In an era where corruption and authoritarianism is rampant, it is often the ordinary people who suffer the most. Millions of people in Haiti are malnourished and cannot afford nutritious food, so many have had to resort to eating cookies made out of dirt in order to fill their stomachs.
As an impoverished country without a stable government, Haiti is a country where nearly 3 million people don’t have enough to eat. Hunger is becoming a serious issue. While the wealthiest 10% of Haitians earn 70% of the nation’s total income, most Haitians live on only 1 or 2 dollars or less per day. Many adults and even more children suffer from malnutrition.
Nutritious foods such as fruit and other staples are often considered luxury items among many in Haiti. In order to survive difficult times, some Haitians have resorted to a generation-old recipe of mixing salt, vegetable oil and dirt to make what locals call “bon bon terres”—or mud cookies.
“Bon bon terres” are made of a mixture of salt, vegetable oil, and dirt.
The ladies work the “batter” based on a recipe that goes back generations.
“It fills your stomach,” Celaine Denies one of the women who makes the dirt cookies told World Focus in an interview. “When we haven’t eaten anything, this dirt cookie fills your stomach.”
The mud is spread out on the ground often in filthy conditions to dry in the sun.
After the ladies have finished mixing the “batter” by combining dirt with water, the cookies are formed on the ground, and allowed to dry in the sun. In certain parts of Haiti, selling these mud cookies are the main source of income. The dirt is trucked in from an area in the mountains, and the ladies who make them believe it is rich in vitamins and minerals such as calcium.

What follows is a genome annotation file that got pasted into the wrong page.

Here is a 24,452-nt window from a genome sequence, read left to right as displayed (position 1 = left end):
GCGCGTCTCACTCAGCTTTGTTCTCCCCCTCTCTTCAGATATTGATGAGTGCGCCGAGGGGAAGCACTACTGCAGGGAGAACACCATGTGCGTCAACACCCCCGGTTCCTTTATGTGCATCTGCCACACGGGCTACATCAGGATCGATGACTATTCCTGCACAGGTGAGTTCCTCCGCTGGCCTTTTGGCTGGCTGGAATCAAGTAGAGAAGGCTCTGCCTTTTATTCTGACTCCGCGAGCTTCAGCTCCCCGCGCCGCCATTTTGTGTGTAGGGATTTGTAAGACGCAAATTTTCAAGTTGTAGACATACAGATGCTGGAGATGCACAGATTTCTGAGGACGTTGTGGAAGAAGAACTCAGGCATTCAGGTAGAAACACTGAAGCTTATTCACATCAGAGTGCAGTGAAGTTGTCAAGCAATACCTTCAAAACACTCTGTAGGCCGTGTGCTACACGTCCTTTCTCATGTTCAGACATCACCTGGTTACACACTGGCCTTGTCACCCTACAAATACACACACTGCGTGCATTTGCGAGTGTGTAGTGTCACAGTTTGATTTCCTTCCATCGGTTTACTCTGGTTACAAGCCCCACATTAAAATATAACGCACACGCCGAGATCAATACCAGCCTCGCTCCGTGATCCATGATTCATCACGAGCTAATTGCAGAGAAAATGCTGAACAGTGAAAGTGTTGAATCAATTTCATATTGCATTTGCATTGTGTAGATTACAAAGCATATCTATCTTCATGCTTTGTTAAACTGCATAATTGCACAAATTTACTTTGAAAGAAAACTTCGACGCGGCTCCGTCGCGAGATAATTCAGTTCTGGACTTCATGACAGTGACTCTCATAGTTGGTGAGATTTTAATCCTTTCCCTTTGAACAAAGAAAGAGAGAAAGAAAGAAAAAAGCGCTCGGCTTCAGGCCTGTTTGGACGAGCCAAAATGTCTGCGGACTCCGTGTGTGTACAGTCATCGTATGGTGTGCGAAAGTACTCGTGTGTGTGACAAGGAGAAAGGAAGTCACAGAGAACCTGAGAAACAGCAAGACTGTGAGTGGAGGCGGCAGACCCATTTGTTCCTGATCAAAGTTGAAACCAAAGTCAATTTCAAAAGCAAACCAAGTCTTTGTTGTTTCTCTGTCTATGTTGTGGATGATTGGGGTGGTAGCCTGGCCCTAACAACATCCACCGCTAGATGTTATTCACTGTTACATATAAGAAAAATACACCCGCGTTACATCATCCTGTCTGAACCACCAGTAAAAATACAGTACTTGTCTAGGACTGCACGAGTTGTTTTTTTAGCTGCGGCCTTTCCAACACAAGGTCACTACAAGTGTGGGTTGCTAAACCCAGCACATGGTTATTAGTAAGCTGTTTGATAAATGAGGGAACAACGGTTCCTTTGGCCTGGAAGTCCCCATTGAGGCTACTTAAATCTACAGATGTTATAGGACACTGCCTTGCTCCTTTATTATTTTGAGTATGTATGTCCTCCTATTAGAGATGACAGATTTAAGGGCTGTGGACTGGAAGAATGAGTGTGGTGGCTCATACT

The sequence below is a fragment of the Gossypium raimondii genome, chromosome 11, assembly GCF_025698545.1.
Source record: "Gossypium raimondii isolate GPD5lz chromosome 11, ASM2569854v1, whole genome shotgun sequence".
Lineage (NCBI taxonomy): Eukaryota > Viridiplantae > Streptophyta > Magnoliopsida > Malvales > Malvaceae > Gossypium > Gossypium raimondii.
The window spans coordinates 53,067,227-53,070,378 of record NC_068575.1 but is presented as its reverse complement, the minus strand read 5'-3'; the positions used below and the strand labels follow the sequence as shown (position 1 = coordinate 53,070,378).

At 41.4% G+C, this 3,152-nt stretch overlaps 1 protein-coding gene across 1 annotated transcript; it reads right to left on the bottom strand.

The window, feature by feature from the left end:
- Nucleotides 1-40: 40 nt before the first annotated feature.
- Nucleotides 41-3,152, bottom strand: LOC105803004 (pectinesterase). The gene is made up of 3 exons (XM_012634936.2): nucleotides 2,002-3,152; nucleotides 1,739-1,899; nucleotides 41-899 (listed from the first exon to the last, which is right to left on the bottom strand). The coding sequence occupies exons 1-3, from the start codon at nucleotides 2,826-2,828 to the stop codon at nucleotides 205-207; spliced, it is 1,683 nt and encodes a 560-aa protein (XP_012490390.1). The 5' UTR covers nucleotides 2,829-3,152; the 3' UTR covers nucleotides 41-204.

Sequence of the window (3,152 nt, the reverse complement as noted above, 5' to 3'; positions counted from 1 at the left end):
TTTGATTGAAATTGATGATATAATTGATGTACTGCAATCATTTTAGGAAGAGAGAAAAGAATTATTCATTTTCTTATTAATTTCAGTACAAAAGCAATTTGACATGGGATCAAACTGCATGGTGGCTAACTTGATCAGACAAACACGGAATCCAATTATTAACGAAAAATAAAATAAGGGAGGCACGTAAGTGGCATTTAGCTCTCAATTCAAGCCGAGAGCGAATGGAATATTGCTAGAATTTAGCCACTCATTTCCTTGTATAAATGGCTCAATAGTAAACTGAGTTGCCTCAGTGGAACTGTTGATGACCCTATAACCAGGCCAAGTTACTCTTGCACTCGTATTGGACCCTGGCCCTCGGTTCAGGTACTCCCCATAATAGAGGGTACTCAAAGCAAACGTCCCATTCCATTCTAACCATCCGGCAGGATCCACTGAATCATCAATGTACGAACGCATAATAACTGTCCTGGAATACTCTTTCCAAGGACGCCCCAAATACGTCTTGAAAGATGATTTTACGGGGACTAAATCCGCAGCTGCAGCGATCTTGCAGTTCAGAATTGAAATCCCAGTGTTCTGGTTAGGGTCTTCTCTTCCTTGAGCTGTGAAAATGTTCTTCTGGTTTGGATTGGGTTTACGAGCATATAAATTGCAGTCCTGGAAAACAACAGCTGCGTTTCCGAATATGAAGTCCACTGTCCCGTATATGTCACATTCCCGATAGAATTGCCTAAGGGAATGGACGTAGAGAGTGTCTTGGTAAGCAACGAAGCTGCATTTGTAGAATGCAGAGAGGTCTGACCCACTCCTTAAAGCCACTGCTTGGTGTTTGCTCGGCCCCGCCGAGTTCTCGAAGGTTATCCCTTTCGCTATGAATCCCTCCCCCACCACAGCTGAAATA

Experts say that Haitians who eat the cookies are at risk from soil-borne disease, malnutrition and worse.
“It’s a necessary evil,” said Denies. “I’m in a bad situation, and that’s why I make them. It hurts my heart, but I have no choice. We’re forced to eat it. It makes us sick, but not the way it would to anybody who’s not used to eating it.”
“It fills your stomach,” explained Celaine Denies, “When we haven’t eaten anything, this dirt cookie fills your stomach.”
Providing no nutritional value, these mud cookies may increase the risk of malnutrition for the Haitians who eat them. And while many adults are sometimes too ashamed to eat them, children often seem to enjoy them. Experts say that eating the mud cookies may have a negative effect on health, increasing the risk of tooth decay, soil-borne disease, malnutrition or worse. The future of Haitians and the children especially seems bleak, for lifting the country out of poverty is next to impossible without money or a stable government.
“We’re forced to eat it. It makes us sick, but not the way it would to anybody who’s not use to eating it,” Denies said.
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